Often in the most “computational” mathematics, we are faced with exercises composed of long rows of numbers and letters linked together by elementary operations (addition, subtraction, multiplication and division). These are the so-called Algebraic Expressions, also called Literal Algebraic Expressions. In this article, we will try to define them and understand how to solve them.
Let’s start with some essential definitions …
It is called Expression Algebraic a set of numbers and letters (lower case) linked together by the signs of elementary operations.
Monomial is defined as a literal Algebraic Expression whose numbers and letters are linked to each other only by the multiplication operation.
A monomial consists of a numerical part bearing the sign and a literal part, the relation that binds them is multiplication.
Two Monomials are defined as similar when they have the same literal part: the same letters with the same exponent.
Two Monomials are defined as opposites when they are similar with the opposite sign coefficient.
Two Monomials are defined equal when they are similar and with the same coefficient.
The degree of a monomial with respect to one of its letters is the exponent with which it figures.
The overall Degree of a monomial is the sum of the exponents of the letters that compose it.
We have therefore defined the main characteristics of the Monomas, that is those elements that make up the Algebraic Expressions. Once we have understood what is meant by Monomio, the definition of Polynomial comes from itself, that is, a set of non-similar monomials linked together by signs of addition and subtraction. But when we face an expression how do we solve it?
The algebraic sum of two or more similar monomials results in a monomial similar to the starting ones having as coefficient the algebraic sum of the coefficients of the starting monomials. If the monomials are not similar to each other, it is not possible to make an algebraic sum, but it will be possible, if necessary, to carry out other “simplification” operations.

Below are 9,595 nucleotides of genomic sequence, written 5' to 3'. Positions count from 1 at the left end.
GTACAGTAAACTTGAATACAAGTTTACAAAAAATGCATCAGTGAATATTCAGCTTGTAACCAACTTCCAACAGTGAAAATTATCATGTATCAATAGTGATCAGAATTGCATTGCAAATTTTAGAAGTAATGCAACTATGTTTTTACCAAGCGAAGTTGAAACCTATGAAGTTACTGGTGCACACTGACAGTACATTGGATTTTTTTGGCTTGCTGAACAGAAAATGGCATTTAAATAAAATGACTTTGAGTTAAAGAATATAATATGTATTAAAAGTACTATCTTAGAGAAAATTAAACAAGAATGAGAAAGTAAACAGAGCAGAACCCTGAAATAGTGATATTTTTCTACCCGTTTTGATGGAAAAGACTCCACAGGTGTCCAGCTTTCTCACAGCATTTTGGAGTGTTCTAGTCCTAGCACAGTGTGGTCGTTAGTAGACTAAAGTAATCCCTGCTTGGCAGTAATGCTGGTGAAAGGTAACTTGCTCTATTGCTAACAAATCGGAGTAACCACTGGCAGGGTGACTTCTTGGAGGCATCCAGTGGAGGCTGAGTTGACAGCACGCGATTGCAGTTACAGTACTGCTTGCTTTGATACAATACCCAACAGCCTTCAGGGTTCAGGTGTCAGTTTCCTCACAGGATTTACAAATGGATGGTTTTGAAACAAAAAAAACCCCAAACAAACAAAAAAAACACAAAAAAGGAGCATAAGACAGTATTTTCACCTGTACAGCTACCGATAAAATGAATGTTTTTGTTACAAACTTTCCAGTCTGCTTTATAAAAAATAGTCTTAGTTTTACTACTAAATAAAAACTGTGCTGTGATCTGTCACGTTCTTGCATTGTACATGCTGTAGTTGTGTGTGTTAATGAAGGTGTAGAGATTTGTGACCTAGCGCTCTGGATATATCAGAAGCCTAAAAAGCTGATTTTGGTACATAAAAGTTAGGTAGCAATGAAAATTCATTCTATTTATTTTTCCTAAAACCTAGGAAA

Unlike the algebraic sum of monomials, the multiplication and then the division of two or more monomials is more delicate since it not only works on the coefficients but also on the exponents of the letters that make up the monomials.
Property 1: the product of two or more monomials having equal base results in the starting base and as exponent the sum of the exponents.
Property 2: the product of two or more monomials with more letters is a monomial that has:
Making a division it is good to keep in mind a fundamental rule of mathematics, or the impossibility of dividing by 0 . When we defined the monomials, we said that the letters represent numbers. Generally there refers to Natural numbers ( ℕ ) or those Reali ( ℝ ), and in them is also present in the lower studies 0. Often we tend to pass over this thing giving more account execution of the exercise rather than Formality factors, but in order to carry out the exercise correctly, it is good to at least take them into account.
One of the simplest tricks to solve a division between monomials is to remember one of the most important properties of the exponents, namely that when we want to bring the denominator to the numerator the sign of the exponents changes. If we then see the divisions as multiplications having exponents of opposite sign, everything becomes simpler.
However, we give the properties of the division between monomials bearing in mind the rule mentioned above.
Property 1: the quotient of two or more powers having the same basis (not zero) is a monomial based on the starting one and as an exponent the difference of the exponents.
Property 2: the quotient of two monomials (of which the second is non-zero) is a monomial having:
The power of a monomial is said to be the product of many equal monomials, as many times as the value of the exponent is.
Properties : the power of a monomial is a monomial having:
Once we have defined all the various possible operations within the calculation of the various Algebraic Expressions, we see how to solve them practically.
In solving an expression, it is essential to know how to perform the operations defined above. In fact, there are calculation rules, related to the order of execution of operations, which we must keep in mind:
Where these rules are not respected you will arrive at the wrong results. When you will be more expert in the calculation you can do 1) and 2) in a unique way.
There are exceptions to these rules that derive from the use of parentheses. They give a different execution order of operations and give priority to one calculation rather than another. In this case the rounds are made first, then the brackets and then the staples. Otherwise, or if the brackets are not present, the previous rules apply.
We are going to solve together an Algebraic Expression so as to better understand how to proceed.
(3 * 5-5) 2 : (2 2 +1) * 2 =
= (15-5) 2 : (4 + 1) * 2 = The powers inside the brackets are made first
= 10 2 : 5 * 2 = The round brackets are resolved
= 100: 5 * 2 = The powers are made
= 20 * 2 = 40 Divisions / multiplications are calculated in order